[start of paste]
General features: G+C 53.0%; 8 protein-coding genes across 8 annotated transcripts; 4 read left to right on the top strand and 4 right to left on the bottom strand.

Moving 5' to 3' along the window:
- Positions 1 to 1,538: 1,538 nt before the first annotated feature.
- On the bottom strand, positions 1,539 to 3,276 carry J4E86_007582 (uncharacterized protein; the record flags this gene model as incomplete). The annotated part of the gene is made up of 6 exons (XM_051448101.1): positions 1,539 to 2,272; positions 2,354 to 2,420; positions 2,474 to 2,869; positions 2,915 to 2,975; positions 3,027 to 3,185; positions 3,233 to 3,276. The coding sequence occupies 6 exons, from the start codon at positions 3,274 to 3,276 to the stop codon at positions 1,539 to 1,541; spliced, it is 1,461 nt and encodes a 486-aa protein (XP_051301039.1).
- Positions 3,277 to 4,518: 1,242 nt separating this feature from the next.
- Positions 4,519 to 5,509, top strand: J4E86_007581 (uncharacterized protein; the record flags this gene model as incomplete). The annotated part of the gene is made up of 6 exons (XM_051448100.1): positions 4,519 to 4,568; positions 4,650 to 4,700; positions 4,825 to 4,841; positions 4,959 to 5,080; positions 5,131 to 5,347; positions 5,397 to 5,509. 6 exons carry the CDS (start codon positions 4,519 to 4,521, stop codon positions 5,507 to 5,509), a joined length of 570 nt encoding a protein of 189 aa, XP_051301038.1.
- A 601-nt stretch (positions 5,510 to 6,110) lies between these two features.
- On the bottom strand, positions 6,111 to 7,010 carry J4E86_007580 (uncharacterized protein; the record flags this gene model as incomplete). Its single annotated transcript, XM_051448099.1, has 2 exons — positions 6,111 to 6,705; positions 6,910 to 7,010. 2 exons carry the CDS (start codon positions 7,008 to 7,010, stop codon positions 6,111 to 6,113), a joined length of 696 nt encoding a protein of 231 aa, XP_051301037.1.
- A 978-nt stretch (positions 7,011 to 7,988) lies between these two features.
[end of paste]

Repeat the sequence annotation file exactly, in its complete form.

General features: G+C 53.0%; 8 protein-coding genes across 8 annotated transcripts; 4 read left to right on the top strand and 4 right to left on the bottom strand.

Moving 5' to 3' along the window:
- Positions 1 to 1,538: 1,538 nt before the first annotated feature.
- On the bottom strand, positions 1,539 to 3,276 carry J4E86_007582 (uncharacterized protein; the record flags this gene model as incomplete). The annotated part of the gene is made up of 6 exons (XM_051448101.1): positions 1,539 to 2,272; positions 2,354 to 2,420; positions 2,474 to 2,869; positions 2,915 to 2,975; positions 3,027 to 3,185; positions 3,233 to 3,276. The coding sequence occupies 6 exons, from the start codon at positions 3,274 to 3,276 to the stop codon at positions 1,539 to 1,541; spliced, it is 1,461 nt and encodes a 486-aa protein (XP_051301039.1).
- Positions 3,277 to 4,518: 1,242 nt separating this feature from the next.
- Positions 4,519 to 5,509, top strand: J4E86_007581 (uncharacterized protein; the record flags this gene model as incomplete). The annotated part of the gene is made up of 6 exons (XM_051448100.1): positions 4,519 to 4,568; positions 4,650 to 4,700; positions 4,825 to 4,841; positions 4,959 to 5,080; positions 5,131 to 5,347; positions 5,397 to 5,509. 6 exons carry the CDS (start codon positions 4,519 to 4,521, stop codon positions 5,507 to 5,509), a joined length of 570 nt encoding a protein of 189 aa, XP_051301038.1.
- A 601-nt stretch (positions 5,510 to 6,110) lies between these two features.
- On the bottom strand, positions 6,111 to 7,010 carry J4E86_007580 (uncharacterized protein; the record flags this gene model as incomplete). Its single annotated transcript, XM_051448099.1, has 2 exons — positions 6,111 to 6,705; positions 6,910 to 7,010. 2 exons carry the CDS (start codon positions 7,008 to 7,010, stop codon positions 6,111 to 6,113), a joined length of 696 nt encoding a protein of 231 aa, XP_051301037.1.
- A 978-nt stretch (positions 7,011 to 7,988) lies between these two features.